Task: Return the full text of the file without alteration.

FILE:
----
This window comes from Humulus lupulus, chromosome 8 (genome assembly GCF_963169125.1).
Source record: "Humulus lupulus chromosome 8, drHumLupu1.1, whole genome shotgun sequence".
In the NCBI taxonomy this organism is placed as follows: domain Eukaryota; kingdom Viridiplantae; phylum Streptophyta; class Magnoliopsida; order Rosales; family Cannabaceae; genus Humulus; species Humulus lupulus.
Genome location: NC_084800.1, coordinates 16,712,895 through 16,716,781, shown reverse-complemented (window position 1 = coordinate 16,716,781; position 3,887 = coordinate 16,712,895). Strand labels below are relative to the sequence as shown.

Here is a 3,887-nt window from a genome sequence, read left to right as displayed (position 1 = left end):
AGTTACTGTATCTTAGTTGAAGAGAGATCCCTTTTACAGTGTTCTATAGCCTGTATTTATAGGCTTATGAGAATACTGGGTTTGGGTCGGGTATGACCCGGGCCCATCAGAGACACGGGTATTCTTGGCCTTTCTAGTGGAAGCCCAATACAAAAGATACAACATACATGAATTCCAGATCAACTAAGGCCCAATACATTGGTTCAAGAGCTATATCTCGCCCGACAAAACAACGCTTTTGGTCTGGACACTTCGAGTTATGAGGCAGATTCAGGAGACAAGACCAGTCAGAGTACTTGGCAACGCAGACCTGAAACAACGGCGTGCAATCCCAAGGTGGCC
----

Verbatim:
This window comes from Humulus lupulus, chromosome 8 (genome assembly GCF_963169125.1).
Source record: "Humulus lupulus chromosome 8, drHumLupu1.1, whole genome shotgun sequence".
In the NCBI taxonomy this organism is placed as follows: domain Eukaryota; kingdom Viridiplantae; phylum Streptophyta; class Magnoliopsida; order Rosales; family Cannabaceae; genus Humulus; species Humulus lupulus.
Genome location: NC_084800.1, coordinates 16,712,895 through 16,716,781, shown reverse-complemented (window position 1 = coordinate 16,716,781; position 3,887 = coordinate 16,712,895). Strand labels below are relative to the sequence as shown.

Here is a 3,887-nt window from a genome sequence, read left to right as displayed (position 1 = left end):
AGTTACTGTATCTTAGTTGAAGAGAGATCCCTTTTACAGTGTTCTATAGCCTGTATTTATAGGCTTATGAGAATACTGGGTTTGGGTCGGGTATGACCCGGGCCCATCAGAGACACGGGTATTCTTGGCCTTTCTAGTGGAAGCCCAATACAAAAGATACAACATACATGAATTCCAGATCAACTAAGGCCCAATACATTGGTTCAAGAGCTATATCTCGCCCGACAAAACAACGCTTTTGGTCTGGACACTTCGAGTTATGAGGCAGATTCAGGAGACAAGACCAGTCAGAGTACTTGGCAACGCAGACCTGAAACAACGGCGTGCAATCCCAAGGTGGCC